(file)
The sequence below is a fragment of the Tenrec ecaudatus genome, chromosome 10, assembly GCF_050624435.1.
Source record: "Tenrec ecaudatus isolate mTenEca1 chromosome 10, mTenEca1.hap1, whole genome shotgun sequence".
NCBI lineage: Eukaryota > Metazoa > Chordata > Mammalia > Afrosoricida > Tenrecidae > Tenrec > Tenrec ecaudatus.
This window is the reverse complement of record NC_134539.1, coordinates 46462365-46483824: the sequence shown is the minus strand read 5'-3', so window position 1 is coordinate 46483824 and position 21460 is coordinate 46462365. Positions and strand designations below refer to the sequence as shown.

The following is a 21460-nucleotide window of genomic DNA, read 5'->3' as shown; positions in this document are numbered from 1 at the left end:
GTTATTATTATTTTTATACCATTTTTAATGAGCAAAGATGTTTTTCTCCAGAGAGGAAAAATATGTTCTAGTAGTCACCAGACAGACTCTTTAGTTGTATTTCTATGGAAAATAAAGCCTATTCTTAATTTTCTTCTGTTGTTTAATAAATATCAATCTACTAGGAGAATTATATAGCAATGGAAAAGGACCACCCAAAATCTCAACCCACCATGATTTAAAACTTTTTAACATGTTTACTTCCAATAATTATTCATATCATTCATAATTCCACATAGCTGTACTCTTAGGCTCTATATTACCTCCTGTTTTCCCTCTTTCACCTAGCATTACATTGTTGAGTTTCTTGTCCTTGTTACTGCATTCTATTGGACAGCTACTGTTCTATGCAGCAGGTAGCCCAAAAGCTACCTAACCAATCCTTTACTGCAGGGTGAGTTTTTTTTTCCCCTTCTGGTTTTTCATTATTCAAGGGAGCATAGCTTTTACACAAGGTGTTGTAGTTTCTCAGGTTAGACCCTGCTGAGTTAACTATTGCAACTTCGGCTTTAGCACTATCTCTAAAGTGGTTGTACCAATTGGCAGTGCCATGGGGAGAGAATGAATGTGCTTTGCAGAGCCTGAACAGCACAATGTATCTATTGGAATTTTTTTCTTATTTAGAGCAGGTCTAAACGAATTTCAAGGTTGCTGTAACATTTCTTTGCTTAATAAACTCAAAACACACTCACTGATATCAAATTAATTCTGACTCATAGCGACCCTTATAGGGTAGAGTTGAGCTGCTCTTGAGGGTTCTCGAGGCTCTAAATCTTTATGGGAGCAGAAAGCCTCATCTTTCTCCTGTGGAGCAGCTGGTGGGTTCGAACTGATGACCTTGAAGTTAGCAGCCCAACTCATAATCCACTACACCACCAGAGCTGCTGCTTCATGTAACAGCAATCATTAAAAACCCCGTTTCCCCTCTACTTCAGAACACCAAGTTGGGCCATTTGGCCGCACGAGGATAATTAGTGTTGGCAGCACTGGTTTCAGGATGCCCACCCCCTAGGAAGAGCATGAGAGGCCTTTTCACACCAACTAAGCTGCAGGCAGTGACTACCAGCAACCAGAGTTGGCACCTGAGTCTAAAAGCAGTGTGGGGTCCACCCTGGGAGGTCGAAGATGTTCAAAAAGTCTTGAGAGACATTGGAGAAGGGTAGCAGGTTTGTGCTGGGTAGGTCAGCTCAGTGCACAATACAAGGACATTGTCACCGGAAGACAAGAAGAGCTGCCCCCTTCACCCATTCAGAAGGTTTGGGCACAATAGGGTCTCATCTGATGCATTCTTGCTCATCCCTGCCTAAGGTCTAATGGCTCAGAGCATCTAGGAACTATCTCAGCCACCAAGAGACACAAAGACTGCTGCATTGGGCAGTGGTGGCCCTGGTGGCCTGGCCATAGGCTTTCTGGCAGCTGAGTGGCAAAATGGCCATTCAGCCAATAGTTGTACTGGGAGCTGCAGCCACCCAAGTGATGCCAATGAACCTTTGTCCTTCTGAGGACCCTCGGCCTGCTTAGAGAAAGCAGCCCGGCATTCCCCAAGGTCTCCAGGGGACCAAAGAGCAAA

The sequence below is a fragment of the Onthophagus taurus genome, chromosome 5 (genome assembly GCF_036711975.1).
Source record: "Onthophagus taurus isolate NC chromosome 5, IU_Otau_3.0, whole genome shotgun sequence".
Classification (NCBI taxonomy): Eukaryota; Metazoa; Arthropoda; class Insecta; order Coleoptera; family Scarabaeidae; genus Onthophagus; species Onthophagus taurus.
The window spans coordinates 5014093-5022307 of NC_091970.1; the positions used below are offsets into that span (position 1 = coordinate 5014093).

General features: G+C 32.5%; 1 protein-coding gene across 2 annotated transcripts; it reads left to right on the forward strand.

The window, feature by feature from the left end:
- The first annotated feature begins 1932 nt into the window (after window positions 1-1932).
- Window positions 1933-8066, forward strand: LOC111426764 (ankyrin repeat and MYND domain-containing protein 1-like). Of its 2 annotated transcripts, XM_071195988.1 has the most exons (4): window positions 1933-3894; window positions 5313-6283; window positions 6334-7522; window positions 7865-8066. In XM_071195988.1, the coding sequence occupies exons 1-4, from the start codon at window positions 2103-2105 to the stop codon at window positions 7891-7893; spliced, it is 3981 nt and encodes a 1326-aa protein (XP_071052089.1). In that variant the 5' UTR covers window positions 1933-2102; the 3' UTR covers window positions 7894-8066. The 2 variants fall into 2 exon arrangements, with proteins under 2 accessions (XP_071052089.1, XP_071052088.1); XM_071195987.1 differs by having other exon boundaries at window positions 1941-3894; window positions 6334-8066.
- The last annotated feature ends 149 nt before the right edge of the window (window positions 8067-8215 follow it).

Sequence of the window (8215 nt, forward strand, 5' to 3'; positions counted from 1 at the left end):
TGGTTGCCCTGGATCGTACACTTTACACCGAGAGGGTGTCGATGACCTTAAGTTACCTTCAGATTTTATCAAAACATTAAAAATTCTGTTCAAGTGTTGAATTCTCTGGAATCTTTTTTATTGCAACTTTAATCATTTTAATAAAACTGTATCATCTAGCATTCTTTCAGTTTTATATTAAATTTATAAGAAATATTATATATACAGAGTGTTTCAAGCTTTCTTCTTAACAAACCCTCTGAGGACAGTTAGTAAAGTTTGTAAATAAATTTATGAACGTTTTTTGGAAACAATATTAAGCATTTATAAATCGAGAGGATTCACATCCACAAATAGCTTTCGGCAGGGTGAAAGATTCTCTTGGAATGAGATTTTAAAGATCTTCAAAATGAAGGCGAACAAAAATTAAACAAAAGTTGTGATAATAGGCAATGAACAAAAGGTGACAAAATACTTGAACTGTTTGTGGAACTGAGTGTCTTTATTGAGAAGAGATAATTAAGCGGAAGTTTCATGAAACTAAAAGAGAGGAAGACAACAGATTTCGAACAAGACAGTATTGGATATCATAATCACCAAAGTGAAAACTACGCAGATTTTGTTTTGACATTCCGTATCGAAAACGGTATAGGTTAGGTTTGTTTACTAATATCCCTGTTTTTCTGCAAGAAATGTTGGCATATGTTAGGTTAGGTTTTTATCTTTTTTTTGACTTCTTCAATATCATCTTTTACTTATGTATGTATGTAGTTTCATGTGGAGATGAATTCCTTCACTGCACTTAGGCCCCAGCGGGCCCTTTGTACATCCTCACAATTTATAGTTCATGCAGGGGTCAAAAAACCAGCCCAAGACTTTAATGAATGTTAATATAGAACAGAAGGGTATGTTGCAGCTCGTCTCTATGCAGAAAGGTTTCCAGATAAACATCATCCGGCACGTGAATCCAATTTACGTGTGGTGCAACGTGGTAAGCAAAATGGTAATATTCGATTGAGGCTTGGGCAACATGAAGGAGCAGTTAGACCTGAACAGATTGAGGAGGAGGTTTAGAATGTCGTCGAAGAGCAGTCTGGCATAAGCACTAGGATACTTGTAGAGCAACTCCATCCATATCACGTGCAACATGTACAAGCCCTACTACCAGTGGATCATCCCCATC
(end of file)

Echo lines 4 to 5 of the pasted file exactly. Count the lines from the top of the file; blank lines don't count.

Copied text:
This window is the reverse complement of record NC_134539.1, coordinates 46462365-46483824: the sequence shown is the minus strand read 5'-3', so window position 1 is coordinate 46483824 and position 21460 is coordinate 46462365. Positions and strand designations below refer to the sequence as shown.

The following is a 21460-nucleotide window of genomic DNA, read 5'->3' as shown; positions in this document are numbered from 1 at the left end: